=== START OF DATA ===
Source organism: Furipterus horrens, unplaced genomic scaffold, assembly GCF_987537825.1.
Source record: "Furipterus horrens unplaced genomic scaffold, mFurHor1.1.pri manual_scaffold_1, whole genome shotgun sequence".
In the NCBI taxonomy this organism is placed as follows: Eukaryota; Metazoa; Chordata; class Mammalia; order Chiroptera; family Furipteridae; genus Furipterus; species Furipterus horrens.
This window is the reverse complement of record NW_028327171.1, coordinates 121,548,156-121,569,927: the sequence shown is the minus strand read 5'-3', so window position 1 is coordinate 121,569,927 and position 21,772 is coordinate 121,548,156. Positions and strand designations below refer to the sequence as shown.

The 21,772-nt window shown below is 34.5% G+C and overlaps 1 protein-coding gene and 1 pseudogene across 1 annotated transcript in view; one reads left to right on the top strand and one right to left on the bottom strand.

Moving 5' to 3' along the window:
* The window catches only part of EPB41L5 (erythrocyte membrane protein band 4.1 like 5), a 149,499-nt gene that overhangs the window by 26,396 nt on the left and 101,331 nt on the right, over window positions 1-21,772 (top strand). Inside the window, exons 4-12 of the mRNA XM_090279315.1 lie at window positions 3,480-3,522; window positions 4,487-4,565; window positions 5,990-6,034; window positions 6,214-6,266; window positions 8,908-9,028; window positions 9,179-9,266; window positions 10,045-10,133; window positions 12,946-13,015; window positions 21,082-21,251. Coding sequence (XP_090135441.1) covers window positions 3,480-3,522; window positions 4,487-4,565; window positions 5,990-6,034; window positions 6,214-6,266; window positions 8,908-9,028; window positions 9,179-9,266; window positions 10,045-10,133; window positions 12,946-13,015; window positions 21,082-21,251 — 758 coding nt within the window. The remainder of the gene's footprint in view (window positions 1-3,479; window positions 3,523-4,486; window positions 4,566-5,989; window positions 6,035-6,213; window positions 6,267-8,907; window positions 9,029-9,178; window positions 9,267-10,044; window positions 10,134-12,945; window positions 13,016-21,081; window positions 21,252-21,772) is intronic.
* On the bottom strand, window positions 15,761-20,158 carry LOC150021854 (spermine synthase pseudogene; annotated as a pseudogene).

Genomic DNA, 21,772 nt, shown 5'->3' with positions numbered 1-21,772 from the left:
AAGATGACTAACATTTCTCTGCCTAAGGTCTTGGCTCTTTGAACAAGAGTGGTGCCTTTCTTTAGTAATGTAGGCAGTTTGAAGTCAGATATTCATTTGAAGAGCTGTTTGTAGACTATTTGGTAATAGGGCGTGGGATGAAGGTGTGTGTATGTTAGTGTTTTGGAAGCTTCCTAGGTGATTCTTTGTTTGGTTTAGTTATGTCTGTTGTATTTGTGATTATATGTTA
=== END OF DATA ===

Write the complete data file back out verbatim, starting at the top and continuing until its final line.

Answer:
Source organism: Furipterus horrens, unplaced genomic scaffold, assembly GCF_987537825.1.
Source record: "Furipterus horrens unplaced genomic scaffold, mFurHor1.1.pri manual_scaffold_1, whole genome shotgun sequence".
In the NCBI taxonomy this organism is placed as follows: Eukaryota; Metazoa; Chordata; class Mammalia; order Chiroptera; family Furipteridae; genus Furipterus; species Furipterus horrens.
This window is the reverse complement of record NW_028327171.1, coordinates 121,548,156-121,569,927: the sequence shown is the minus strand read 5'-3', so window position 1 is coordinate 121,569,927 and position 21,772 is coordinate 121,548,156. Positions and strand designations below refer to the sequence as shown.

The 21,772-nt window shown below is 34.5% G+C and overlaps 1 protein-coding gene and 1 pseudogene across 1 annotated transcript in view; one reads left to right on the top strand and one right to left on the bottom strand.

Moving 5' to 3' along the window:
* The window catches only part of EPB41L5 (erythrocyte membrane protein band 4.1 like 5), a 149,499-nt gene that overhangs the window by 26,396 nt on the left and 101,331 nt on the right, over window positions 1-21,772 (top strand). Inside the window, exons 4-12 of the mRNA XM_090279315.1 lie at window positions 3,480-3,522; window positions 4,487-4,565; window positions 5,990-6,034; window positions 6,214-6,266; window positions 8,908-9,028; window positions 9,179-9,266; window positions 10,045-10,133; window positions 12,946-13,015; window positions 21,082-21,251. Coding sequence (XP_090135441.1) covers window positions 3,480-3,522; window positions 4,487-4,565; window positions 5,990-6,034; window positions 6,214-6,266; window positions 8,908-9,028; window positions 9,179-9,266; window positions 10,045-10,133; window positions 12,946-13,015; window positions 21,082-21,251 — 758 coding nt within the window. The remainder of the gene's footprint in view (window positions 1-3,479; window positions 3,523-4,486; window positions 4,566-5,989; window positions 6,035-6,213; window positions 6,267-8,907; window positions 9,029-9,178; window positions 9,267-10,044; window positions 10,134-12,945; window positions 13,016-21,081; window positions 21,252-21,772) is intronic.
* On the bottom strand, window positions 15,761-20,158 carry LOC150021854 (spermine synthase pseudogene; annotated as a pseudogene).

Genomic DNA, 21,772 nt, shown 5'->3' with positions numbered 1-21,772 from the left:
AAGATGACTAACATTTCTCTGCCTAAGGTCTTGGCTCTTTGAACAAGAGTGGTGCCTTTCTTTAGTAATGTAGGCAGTTTGAAGTCAGATATTCATTTGAAGAGCTGTTTGTAGACTATTTGGTAATAGGGCGTGGGATGAAGGTGTGTGTATGTTAGTGTTTTGGAAGCTTCCTAGGTGATTCTTTGTTTGGTTTAGTTATGTCTGTTGTATTTGTGATTATATGTTA